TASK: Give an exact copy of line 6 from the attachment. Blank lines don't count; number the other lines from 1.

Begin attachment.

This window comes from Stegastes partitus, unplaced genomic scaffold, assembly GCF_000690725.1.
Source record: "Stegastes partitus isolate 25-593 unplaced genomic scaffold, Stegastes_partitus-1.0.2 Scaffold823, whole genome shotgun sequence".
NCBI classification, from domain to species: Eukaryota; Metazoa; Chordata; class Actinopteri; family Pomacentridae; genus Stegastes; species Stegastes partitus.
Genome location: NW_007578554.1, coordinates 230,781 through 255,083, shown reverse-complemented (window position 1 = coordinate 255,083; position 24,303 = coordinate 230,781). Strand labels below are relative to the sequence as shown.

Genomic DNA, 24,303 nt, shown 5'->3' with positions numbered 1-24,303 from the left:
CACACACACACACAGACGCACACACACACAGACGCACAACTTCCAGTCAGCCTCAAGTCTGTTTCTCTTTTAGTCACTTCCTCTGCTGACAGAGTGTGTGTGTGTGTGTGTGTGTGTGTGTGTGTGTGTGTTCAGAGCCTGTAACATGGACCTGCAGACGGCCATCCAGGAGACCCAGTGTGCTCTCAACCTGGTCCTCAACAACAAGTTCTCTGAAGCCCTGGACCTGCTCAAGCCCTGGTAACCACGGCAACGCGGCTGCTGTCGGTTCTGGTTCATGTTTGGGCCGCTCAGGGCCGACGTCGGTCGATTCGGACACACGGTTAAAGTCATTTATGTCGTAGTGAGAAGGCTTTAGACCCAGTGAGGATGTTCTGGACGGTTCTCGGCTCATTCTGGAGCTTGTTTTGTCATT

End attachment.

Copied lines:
CACACACACACACAGACGCACACACACACAGACGCACAACTTCCAGTCAGCCTCAAGTCTGTTTCTCTTTTAGTCACTTCCTCTGCTGACAGAGTGTGTGTGTGTGTGTGTGTGTGTGTGTGTGTGTGTGTTCAGAGCCTGTAACATGGACCTGCAGACGGCCATCCAGGAGACCCAGTGTGCTCTCAACCTGGTCCTCAACAACAAGTTCTCTGAAGCCCTGGACCTGCTCAAGCCCTGGTAACCACGGCAACGCGGCTGCTGTCGGTTCTGGTTCATGTTTGGGCCGCTCAGGGCCGACGTCGGTCGATTCGGACACACGGTTAAAGTCATTTATGTCGTAGTGAGAAGGCTTTAGACCCAGTGAGGATGTTCTGGACGGTTCTCGGCTCATTCTGGAGCTTGTTTTGTCATT